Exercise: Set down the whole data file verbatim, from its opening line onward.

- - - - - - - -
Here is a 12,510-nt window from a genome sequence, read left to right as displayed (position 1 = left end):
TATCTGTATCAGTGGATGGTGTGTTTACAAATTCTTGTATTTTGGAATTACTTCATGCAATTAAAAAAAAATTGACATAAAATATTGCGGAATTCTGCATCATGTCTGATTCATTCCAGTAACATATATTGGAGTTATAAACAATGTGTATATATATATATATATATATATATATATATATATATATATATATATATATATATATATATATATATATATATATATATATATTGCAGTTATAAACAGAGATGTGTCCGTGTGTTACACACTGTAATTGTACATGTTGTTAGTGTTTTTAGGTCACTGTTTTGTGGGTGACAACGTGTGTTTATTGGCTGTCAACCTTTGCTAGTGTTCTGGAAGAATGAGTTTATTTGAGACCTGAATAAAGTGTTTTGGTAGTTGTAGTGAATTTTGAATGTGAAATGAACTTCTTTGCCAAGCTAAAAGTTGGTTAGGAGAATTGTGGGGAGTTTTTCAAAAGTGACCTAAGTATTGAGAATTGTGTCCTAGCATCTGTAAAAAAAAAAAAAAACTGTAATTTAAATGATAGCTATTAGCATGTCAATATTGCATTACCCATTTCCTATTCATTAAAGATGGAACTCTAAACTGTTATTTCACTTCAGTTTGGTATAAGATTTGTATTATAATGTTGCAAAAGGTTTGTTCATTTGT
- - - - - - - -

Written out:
Here is a 12,510-nt window from a genome sequence, read left to right as displayed (position 1 = left end):
TATCTGTATCAGTGGATGGTGTGTTTACAAATTCTTGTATTTTGGAATTACTTCATGCAATTAAAAAAAAATTGACATAAAATATTGCGGAATTCTGCATCATGTCTGATTCATTCCAGTAACATATATTGGAGTTATAAACAATGTGTATATATATATATATATATATATATATATATATATATATATATATATATATATATATATATATATATATATATATATATATATTGCAGTTATAAACAGAGATGTGTCCGTGTGTTACACACTGTAATTGTACATGTTGTTAGTGTTTTTAGGTCACTGTTTTGTGGGTGACAACGTGTGTTTATTGGCTGTCAACCTTTGCTAGTGTTCTGGAAGAATGAGTTTATTTGAGACCTGAATAAAGTGTTTTGGTAGTTGTAGTGAATTTTGAATGTGAAATGAACTTCTTTGCCAAGCTAAAAGTTGGTTAGGAGAATTGTGGGGAGTTTTTCAAAAGTGACCTAAGTATTGAGAATTGTGTCCTAGCATCTGTAAAAAAAAAAAAAAACTGTAATTTAAATGATAGCTATTAGCATGTCAATATTGCATTACCCATTTCCTATTCATTAAAGATGGAACTCTAAACTGTTATTTCACTTCAGTTTGGTATAAGATTTGTATTATAATGTTGCAAAAGGTTTGTTCATTTGT